"In the one room, two parents-- my father who was working in construction and my mother, a baker," he explained, "with three children: me and my two younger brothers."
Old family photo of Anthony Carrasco (left) and his brother Paul Carrasco, with younger brother Desi Carrasco in a crib behind them at the Red Roof Inn, a motel he and his family lived in Santa Ana, Calif. Photo taken some time in 2000. (Anthony Carrasco)
Over the years, there were other motels his family would check into, and there were some months they lived out of vehicles.
But their lives took an indelible turn, when his grandmother, who also helped care for him and his siblings, got ill.
"She developed stomach cancer when I was about 8 or 9 years old," Carrasco explained. "She died 6 months of diagnosis."
And at the end of her life, she had one dying wish: "She told my mom she did not want her grandkids living in a motel. When she left, she left my mom all of her life savings," Carrasco recalled.
He said his grandmother's life savings amounted to only about $15,000. But it was enough to set in motion a series of events that changed everything.
"With the infusion of $15,000 we got a moving truck and moved up north, where housing was cheaper in a rural area," he said.
It was a challenge for his parents to find work, and the money went quickly, but ultimately the family settled in French Gulch, in Shasta County, where they found a three-bedroom apartment for $800 a month.
Carrasco was around 17 years old when he eventually ended up in Chico, where took classes at community college and then graduated from high school. His success in academics was what brought him to the Bay Area, when he got accepted to the University of California, Berkeley.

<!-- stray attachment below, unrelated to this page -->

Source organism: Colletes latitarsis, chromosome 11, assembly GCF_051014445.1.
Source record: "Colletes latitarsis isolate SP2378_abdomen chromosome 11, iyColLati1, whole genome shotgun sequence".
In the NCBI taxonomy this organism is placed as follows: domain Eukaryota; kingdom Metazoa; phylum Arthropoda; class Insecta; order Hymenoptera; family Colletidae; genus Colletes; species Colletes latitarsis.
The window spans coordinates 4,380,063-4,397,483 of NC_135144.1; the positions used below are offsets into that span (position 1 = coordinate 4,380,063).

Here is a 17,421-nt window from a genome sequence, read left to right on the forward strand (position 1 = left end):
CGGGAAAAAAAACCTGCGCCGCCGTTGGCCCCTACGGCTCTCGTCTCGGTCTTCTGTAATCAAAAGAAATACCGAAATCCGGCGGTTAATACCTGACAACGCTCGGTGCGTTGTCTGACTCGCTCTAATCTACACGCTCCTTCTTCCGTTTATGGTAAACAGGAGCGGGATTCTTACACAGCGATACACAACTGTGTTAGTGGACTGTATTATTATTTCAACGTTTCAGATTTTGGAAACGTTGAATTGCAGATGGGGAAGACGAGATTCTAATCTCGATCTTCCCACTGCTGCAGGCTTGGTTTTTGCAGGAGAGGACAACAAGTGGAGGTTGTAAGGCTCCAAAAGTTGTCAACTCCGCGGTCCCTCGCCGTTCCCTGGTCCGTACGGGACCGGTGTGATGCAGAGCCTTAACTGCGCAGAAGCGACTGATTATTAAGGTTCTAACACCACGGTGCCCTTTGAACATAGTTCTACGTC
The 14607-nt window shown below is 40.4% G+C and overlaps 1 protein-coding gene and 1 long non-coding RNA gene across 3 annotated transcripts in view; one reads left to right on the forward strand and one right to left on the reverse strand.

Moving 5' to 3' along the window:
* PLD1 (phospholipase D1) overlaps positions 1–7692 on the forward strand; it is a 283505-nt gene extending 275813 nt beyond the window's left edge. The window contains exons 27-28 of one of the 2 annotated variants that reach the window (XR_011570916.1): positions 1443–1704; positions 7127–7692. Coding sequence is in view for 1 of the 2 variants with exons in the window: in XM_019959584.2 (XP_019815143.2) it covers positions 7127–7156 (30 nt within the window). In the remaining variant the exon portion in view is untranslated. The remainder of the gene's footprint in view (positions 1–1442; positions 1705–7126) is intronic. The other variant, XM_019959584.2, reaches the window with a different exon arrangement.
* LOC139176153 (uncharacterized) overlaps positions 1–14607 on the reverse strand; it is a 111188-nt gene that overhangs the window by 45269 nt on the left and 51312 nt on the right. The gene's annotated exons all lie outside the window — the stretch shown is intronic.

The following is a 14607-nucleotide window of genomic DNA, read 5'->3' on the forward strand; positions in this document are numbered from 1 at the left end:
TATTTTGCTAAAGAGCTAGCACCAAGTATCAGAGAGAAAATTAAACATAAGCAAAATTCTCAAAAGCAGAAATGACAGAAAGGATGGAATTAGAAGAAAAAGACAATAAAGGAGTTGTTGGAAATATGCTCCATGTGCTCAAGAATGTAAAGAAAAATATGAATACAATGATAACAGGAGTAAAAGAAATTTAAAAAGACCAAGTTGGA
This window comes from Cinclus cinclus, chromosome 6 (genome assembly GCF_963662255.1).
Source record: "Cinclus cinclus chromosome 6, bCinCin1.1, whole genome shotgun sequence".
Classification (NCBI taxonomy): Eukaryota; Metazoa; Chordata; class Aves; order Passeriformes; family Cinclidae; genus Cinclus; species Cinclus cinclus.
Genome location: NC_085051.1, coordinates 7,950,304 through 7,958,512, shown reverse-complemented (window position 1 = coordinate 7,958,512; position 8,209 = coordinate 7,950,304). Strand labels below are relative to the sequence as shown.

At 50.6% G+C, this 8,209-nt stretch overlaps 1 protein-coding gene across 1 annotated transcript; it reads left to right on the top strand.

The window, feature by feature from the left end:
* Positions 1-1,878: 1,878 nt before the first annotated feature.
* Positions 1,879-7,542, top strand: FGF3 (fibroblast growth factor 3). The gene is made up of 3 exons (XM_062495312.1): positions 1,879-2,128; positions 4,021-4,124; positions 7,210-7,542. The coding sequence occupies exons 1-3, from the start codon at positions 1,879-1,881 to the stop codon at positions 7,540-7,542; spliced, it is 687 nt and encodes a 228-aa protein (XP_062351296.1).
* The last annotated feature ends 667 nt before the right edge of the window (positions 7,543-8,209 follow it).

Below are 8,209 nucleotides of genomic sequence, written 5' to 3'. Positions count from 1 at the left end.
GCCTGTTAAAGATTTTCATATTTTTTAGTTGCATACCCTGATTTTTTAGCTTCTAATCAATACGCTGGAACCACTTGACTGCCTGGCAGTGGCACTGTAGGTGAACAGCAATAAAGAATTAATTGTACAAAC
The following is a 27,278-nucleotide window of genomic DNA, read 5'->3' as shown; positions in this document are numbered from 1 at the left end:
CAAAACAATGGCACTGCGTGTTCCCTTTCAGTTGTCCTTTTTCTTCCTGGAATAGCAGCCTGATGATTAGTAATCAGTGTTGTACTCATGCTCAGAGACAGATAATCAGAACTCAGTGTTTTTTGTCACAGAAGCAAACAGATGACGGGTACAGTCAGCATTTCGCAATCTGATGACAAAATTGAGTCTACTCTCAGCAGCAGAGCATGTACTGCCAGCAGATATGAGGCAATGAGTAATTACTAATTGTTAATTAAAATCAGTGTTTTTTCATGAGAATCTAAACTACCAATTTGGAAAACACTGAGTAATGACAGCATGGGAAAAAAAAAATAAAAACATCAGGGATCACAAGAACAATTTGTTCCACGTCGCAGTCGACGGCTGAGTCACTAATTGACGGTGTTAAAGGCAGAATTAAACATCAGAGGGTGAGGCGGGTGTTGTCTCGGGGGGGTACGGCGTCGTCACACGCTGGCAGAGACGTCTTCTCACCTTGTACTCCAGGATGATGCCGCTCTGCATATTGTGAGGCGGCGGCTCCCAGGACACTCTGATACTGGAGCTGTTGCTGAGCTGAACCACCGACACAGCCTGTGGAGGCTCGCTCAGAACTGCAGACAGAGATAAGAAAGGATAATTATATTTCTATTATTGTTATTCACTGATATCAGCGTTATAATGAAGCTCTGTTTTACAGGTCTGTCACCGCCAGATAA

It was as an undergrad at Cal he had his first big foray into getting involved in work to help prevent homelessness.
He was elected into the student senate, where he authored and helped pass university legislation to create a housing security subsidy.
The legislation allowed the university to raise funds to pay for security deposits for low income students in need of housing, many of whom faced homelessness after being evicted.
"It became an anti-homeless policy," Carrasco explained.
Carrasco also became a member of the city of Berkeley’s Youth Commission, advising the mayor on youth services policies, and in 2018, he helped establish the city’s first homeless youth policy.
It was also in 2018, he became the first one in his family to earn a college degree and graduated with highest honors from UC Berkeley with a double major in political science and legal studies.
Among his other accomplishments at Berkeley, he was named a recipient of the Ronald E. McNair scholarship, a prestigious and highly selective program geared toward underrepresented and/or first-generation low-income college students. Carrasco used the opportunity to conduct research on homelessness in the Bay Area.
In a UC Berkeley publication, Carrasco was quoted as saying, "It was the first opportunity I had where I turned my lived experiences which had always been a drawback, a place of challenges and obstacles, into something productive, important, supportive, and restorative."
His work in homeless advocacy has been expansive, including serving on the board of the city of Berkeley's Homeless Services Panel of Experts, a panel of which he was a founding member, and working with non-profits supporting homeless residents in the Bay Area including "Compass Family Services" and "All Home."
He’s now in his third year in a seven-year program at the UC Berkeley School of Law where he’s earning dual Juris Doctor (JD) and Doctor of Philosophy (Ph.D.) degrees.
Anthony Carrasco giving a guest lecture on April 6, 2022 at UC Berkeley for the Legal Studies / Political Science Theories of Justice course taught by Professor Christopher Kutz.